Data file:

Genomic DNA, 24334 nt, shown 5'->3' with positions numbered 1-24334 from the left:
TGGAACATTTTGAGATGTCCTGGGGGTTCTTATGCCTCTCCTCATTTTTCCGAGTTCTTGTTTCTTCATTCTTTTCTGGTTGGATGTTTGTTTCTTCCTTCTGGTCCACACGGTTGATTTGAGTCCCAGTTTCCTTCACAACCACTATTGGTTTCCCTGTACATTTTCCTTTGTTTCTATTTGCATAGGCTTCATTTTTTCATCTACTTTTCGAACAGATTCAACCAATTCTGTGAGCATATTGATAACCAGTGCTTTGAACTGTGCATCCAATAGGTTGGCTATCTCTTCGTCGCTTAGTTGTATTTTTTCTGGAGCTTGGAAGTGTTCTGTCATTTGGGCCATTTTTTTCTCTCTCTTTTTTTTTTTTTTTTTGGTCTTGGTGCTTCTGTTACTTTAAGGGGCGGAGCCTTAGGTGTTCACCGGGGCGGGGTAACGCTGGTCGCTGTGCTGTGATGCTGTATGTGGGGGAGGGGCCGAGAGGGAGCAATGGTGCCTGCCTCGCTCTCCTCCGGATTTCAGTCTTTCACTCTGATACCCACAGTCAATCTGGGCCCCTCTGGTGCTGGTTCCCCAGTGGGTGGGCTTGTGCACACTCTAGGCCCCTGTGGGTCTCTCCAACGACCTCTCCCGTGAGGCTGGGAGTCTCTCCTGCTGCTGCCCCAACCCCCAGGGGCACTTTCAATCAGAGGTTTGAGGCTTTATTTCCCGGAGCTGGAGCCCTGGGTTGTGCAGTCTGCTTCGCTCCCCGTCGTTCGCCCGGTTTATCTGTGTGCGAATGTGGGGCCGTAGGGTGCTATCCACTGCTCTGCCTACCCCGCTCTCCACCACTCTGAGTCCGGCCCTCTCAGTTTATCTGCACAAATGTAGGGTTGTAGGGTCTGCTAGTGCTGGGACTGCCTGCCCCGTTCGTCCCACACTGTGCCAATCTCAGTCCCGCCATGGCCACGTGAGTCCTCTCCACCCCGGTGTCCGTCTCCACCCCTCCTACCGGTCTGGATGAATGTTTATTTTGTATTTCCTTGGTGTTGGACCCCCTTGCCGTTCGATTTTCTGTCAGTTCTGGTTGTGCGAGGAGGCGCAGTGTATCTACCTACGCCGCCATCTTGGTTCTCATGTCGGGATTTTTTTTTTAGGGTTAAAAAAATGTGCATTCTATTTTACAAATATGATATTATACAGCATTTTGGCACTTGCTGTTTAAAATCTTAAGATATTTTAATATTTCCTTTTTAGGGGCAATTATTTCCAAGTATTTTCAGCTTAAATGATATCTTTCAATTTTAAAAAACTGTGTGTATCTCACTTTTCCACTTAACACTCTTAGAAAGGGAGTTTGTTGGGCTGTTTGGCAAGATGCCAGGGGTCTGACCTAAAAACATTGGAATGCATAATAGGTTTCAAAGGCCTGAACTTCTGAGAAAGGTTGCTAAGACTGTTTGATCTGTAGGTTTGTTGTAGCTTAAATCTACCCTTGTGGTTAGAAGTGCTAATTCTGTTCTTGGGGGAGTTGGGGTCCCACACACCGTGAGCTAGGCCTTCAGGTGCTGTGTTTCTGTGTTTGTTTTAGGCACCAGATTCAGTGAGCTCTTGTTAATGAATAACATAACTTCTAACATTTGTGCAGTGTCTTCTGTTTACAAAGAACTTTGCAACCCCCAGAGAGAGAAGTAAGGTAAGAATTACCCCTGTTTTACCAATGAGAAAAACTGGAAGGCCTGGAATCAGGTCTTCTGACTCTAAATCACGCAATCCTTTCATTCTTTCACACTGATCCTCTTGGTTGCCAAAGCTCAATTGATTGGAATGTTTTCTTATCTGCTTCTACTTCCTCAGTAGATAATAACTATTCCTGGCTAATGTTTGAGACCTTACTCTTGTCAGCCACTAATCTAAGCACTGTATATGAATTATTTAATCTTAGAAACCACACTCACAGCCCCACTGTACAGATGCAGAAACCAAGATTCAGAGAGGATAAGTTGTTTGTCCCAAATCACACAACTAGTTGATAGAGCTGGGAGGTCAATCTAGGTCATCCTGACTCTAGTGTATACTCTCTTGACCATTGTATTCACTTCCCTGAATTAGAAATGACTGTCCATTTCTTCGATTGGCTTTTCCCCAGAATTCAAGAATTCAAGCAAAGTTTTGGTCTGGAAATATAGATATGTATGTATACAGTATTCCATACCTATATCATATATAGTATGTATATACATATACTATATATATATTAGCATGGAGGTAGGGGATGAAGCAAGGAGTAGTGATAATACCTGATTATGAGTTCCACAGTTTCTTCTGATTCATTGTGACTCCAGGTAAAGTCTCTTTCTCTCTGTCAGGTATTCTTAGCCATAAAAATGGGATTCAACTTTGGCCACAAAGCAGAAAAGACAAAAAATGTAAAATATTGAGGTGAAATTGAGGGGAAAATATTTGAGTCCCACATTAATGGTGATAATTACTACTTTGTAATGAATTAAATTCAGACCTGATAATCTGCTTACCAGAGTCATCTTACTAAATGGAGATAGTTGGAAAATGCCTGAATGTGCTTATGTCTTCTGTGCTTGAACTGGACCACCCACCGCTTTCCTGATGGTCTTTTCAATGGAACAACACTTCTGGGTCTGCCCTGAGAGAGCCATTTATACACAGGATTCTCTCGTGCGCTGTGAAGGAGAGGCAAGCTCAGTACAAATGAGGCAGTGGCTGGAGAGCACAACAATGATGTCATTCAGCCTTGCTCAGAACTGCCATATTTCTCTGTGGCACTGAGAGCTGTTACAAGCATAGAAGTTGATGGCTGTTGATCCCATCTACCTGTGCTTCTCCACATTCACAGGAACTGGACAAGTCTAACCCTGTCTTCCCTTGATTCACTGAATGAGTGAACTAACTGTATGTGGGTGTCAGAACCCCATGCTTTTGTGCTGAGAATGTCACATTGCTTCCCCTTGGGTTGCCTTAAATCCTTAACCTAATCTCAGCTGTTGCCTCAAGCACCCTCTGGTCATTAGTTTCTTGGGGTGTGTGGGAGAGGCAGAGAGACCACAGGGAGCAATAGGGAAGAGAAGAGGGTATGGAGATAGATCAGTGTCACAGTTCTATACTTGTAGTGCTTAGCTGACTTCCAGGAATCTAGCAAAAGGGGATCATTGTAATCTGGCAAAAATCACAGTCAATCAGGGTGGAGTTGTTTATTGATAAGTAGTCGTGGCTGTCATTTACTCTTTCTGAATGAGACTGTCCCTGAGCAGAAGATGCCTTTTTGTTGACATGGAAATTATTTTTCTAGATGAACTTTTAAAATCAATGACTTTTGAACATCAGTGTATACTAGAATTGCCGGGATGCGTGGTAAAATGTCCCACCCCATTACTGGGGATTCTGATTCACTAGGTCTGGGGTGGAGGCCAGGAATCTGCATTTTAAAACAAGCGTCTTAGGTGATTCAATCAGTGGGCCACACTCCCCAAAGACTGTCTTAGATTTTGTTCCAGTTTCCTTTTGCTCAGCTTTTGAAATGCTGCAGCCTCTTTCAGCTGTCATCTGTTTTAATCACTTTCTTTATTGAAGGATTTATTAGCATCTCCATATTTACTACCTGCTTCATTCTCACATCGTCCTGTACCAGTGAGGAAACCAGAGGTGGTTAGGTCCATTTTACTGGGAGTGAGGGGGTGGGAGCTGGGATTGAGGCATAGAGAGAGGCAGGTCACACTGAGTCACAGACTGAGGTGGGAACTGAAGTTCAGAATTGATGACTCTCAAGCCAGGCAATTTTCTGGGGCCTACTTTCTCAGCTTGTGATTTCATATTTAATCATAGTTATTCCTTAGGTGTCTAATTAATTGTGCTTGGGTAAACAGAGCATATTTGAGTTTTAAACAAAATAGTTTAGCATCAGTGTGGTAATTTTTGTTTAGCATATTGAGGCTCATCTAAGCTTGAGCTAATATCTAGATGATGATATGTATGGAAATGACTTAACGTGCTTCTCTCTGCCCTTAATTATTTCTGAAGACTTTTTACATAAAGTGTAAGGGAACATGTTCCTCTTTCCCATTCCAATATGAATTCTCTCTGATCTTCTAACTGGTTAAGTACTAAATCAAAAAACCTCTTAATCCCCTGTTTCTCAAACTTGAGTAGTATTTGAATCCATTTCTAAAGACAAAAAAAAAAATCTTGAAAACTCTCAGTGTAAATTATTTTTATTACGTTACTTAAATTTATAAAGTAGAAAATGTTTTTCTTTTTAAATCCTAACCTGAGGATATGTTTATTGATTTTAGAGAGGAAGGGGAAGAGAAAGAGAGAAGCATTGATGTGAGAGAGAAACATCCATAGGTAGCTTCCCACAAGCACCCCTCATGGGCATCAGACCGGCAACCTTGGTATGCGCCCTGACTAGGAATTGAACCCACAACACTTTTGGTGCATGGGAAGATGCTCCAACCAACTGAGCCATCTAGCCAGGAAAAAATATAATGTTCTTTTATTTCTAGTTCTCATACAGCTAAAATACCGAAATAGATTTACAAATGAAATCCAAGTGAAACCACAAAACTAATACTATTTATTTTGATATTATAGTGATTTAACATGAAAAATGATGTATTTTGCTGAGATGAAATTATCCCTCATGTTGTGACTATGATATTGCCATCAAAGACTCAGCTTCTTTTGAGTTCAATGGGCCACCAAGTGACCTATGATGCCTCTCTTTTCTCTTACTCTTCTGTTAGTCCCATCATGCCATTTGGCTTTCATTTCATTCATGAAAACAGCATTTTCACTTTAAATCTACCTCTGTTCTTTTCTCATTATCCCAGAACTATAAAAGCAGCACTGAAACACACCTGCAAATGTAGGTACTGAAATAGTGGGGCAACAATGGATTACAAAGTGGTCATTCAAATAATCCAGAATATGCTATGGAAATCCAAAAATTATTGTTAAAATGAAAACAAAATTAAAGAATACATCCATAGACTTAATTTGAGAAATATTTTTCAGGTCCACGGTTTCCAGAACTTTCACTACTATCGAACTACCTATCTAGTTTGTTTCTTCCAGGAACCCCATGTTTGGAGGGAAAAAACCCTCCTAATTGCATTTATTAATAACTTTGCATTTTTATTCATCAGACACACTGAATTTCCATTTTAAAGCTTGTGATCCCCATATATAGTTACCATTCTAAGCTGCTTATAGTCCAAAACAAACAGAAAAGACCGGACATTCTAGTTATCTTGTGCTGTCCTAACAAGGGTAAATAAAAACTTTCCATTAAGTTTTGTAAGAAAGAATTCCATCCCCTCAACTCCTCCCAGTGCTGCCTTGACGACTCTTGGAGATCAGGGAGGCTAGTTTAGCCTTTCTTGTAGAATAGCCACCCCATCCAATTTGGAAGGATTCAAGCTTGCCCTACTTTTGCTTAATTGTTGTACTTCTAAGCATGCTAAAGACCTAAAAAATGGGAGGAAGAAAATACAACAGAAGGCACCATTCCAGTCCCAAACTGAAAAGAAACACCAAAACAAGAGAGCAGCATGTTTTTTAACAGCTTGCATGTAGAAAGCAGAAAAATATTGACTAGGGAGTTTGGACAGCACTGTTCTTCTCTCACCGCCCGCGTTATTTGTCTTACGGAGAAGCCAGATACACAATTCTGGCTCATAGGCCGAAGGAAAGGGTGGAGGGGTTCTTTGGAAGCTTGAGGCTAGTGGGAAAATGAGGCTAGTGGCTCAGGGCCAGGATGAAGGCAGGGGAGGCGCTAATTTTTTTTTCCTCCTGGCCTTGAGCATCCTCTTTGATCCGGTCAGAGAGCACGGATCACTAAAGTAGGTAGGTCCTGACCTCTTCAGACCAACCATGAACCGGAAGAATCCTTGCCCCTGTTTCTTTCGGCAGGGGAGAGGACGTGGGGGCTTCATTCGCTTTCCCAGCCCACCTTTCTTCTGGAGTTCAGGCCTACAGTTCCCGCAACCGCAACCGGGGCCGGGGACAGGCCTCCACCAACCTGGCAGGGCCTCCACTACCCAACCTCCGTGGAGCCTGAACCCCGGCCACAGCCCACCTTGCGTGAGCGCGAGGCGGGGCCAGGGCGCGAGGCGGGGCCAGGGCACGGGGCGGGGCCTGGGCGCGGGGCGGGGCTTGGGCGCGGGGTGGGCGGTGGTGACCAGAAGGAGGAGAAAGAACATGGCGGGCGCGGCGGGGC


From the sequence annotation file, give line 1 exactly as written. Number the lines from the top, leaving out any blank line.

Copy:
Genomic DNA, 24334 nt, shown 5'->3' with positions numbered 1-24334 from the left: